- Petter Bjorstad, University of Bergen (Norway)
- Jack Dongarra, University of Tennessee and Oak Ridge National Lab (USA)
- Bjorn Engquist, PDC, Royal Institute of Technology, Stockholm (Sweden)>
- Kristjan Jonasson, University of Iceland, Reykajavik (Iceland)
- Bo Kagstrom, Umea University and HPC2N (Sweden), PARA98 Chairman
- Risto Nieminen, Helsinki University of Technology, Espoo (Finland)
- Karstein Sorli, SINTEF, Dept of Industrial Mathematics, Trondheim (Norway)
- Olle Teleman, Center for Scientific Computing (CSC), Espoo (Finland)
- Jerzy Wasniewski, Danish Computing Centre for Research and Education
(UNI-C), Lyngby (Denmark), PARA94-96 Chairman


From: Gabriel Gatica <>
Date: Sun, 09 Nov 1997 17:55:21 -0800
Subject: Summer School in Numerical Analysis

F O N D A P I N A P P L I E D M A T H E M A T I C S:
Numerical Analysis and Mathematical Modelling
CONCEPCION, CHILE, January 19 - 30, 1998

The National Foundation for Scientific and Technological Research of
of Mathematical Engineering of the University of Concepcion, are very glad
MATHEMATICAL MODELLING, to be held at the University of Concepcion,
Concepcion, Chile, during the period January 19 - 30, 1998.

The following courses will be taught:

Prof. Ernst P. Stephan, University of Hannover, Germany.

Prof. Frederic Coquel, University of Paris VI, France.

Prof. Alfredo Bermudez C., University of Santiago of Compostela, Spain.

Prof. George C. Hsiao, University of Delaware, USA.

Prof. Albert Cohen, University of Paris VI, France.


There are a limited number of fellowships (about 50) for financing
registration fees, round trip tickets and stay expenses of chilean
and foreigners students (only graduate and advanced undergraduate

Secretaria de la Escuela de Verano FONDAP
Departamento de Ingenieria Matematica
Facultad de Ciencias Fisicas y Matematicas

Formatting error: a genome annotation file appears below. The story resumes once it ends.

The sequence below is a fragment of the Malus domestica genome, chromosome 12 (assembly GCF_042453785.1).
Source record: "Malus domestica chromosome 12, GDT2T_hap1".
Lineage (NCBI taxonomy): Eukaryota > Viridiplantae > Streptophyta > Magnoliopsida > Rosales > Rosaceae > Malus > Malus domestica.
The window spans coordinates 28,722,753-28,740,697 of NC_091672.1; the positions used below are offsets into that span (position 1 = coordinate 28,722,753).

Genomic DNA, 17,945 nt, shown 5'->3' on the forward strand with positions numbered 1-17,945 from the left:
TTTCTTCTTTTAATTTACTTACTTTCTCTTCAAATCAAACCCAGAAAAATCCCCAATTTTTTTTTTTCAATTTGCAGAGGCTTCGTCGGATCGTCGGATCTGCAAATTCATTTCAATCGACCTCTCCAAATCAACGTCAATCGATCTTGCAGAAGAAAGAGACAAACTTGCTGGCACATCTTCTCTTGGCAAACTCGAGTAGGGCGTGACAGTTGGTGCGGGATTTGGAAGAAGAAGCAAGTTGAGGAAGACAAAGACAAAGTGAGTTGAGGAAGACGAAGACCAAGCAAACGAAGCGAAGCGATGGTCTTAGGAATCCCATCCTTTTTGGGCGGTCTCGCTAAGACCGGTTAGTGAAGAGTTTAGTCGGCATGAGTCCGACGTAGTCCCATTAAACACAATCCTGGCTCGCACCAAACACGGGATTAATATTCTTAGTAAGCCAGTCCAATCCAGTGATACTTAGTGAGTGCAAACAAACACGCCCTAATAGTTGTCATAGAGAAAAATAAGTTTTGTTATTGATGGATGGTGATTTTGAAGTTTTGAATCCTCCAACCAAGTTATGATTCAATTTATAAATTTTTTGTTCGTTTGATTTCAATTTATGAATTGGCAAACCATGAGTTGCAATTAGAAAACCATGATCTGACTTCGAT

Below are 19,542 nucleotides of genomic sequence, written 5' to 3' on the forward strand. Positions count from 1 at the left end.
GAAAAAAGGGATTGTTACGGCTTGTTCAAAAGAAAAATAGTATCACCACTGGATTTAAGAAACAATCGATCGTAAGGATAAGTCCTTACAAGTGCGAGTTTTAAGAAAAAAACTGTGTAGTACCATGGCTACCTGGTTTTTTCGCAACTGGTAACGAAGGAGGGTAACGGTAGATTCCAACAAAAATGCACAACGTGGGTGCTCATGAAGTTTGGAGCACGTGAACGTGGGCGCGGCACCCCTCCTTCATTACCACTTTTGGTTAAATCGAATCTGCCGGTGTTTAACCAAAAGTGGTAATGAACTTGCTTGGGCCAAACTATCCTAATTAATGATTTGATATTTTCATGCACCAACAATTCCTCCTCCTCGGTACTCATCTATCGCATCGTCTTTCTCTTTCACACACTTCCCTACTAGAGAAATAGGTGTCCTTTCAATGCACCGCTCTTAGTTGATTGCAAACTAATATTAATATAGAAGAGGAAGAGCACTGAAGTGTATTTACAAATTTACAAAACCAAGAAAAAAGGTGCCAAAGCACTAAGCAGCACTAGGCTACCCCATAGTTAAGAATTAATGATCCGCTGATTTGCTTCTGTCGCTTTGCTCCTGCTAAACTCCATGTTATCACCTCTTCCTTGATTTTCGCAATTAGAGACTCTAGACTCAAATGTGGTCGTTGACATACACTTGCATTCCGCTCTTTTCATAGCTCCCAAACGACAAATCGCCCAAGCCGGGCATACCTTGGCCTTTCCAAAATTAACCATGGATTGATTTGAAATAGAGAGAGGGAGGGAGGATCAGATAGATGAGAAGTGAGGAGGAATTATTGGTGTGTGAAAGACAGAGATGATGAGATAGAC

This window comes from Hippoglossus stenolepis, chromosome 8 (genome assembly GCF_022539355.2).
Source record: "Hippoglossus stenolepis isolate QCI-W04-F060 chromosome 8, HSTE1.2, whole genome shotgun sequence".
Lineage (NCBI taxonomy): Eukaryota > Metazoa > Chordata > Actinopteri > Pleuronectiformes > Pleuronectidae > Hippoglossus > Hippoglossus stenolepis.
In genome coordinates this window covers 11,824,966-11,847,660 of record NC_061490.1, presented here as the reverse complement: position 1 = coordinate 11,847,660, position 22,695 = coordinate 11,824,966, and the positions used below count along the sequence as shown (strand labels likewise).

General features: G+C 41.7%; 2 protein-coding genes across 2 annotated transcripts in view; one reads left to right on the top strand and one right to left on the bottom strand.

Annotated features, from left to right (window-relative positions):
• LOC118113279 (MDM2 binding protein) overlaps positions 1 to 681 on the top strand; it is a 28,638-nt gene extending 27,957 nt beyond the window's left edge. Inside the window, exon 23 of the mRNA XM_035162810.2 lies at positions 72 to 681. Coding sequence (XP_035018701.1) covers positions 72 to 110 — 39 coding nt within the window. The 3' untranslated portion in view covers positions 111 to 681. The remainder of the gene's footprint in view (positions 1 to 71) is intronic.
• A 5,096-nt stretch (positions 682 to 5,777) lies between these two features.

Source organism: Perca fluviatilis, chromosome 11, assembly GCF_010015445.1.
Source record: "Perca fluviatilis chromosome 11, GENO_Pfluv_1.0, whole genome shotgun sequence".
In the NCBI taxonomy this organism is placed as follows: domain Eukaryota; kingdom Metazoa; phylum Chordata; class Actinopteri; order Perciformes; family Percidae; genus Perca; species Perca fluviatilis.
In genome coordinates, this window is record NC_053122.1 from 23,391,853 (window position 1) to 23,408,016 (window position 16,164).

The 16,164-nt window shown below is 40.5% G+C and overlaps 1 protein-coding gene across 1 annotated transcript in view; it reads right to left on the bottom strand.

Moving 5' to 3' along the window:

Universidad de Concepcion
Casilla 4009, Concepcion, Chile
Fax: 056-41-251529, Tel.: 056-41-203148/203118/


From: Giuseppe Italiano <>
Date: Mon, 10 Nov 1997 10:51:48 +0100 (MET)
Subject: European Symposium on Algorithms

Preliminary Call For Papers
Sixth Annual European Symposium on Algorithms
August 24--26, 1998, Venice, Italy

The 6th Annual European Symposium on Algorithms (ESA '98) will be held
in Venice, Italy, August 24--26, 1998. The Symposium covers research
in the use, design, and analysis of efficient algorithms and data
structures as it is carried out in computer science, discrete applied
mathematics and mathematical programming. Papers are solicited
describing original results in all areas of algorithmic research,
including but not limited to: Approximation Algorithms; Combinatorial
Optimization; Computational Biology; Computational Geometry; Databases
and Information Retrieval; Graph and Network Algorithms; Machine
Learning; Number Theory and Computer Algebra; On-line Algorithms;
Pattern Matching and Data Compression; Symbolic Computation. The
algorithms may be sequential, distributed or parallel, and they should
be analyzed either mathematically or by rigorous computational
experiments. Submissions that report on experimental and applied
research are especially encouraged.

Further Information: All questions should be mailed to

Additional information may be found through anonymous FTP or
World-Wide Web:



From: Bette Byrne <>
Date: Mon, 10 Nov 97 12:34:49
Subject: ICFD Conference on Numerical Methods for Fluid Dynamics

Information on the ICFD Conference on Numerical Methods for Fluid Dynamics
to be held at Oxford, 31 March - 3 April 1998 can now be found on the
following web site:
or under "international conference"

Bette Byrne
ICFD Secretary
Oxford University Computing Laboratory


From: Marc Moonen <>
Date: Thu, 13 Nov 1997 16:41:00 +0100
Subject: Benelux Signal Processing Symposium

March 26-27, 1998, Leuven, Belgium


The first IEEE Benelux Signal Processing Symposium, sponsored by the
IEEE Benelux Signal Processing Chapter, will be held March 26-27, 1998
in the K.U.Leuven Faculty Club, Leuven, Belgium.

The program will consist of invited tutorial and selected oral
presentations, as well as informal poster sessions.

Invited presentations :

Pierre Duhamel (ENST Paris, France)
Signal processing in source compression : is PR compulsory ?
Can we reduce artifacts due to DCT coding based on DCT properties?

Peter Grant (University of Edinburgh, U.K.)
*IEEE Signal Processing Society Distinguished Lecturer*
CDMA array processing

Inald Lagendijk (TU Delft, The Netherlands)
Watermarking signal processing techniques for video copy protection

Steve Young (Cambridge University, U.K.)
Large vocabulary continuous speech recognition

Papers are solicited for technical sessions on the following and
related topics :

Digital Signal Processing
Statistical Signal and Array Processing
Speech processing
Audio and Electroacoustics
Image and Multidimensional Signal Processing
Knowledge Engineering and Signal Processing

Workshop Secretariat

Mrs. Ida Tassens
Dept. of Electrical Engineering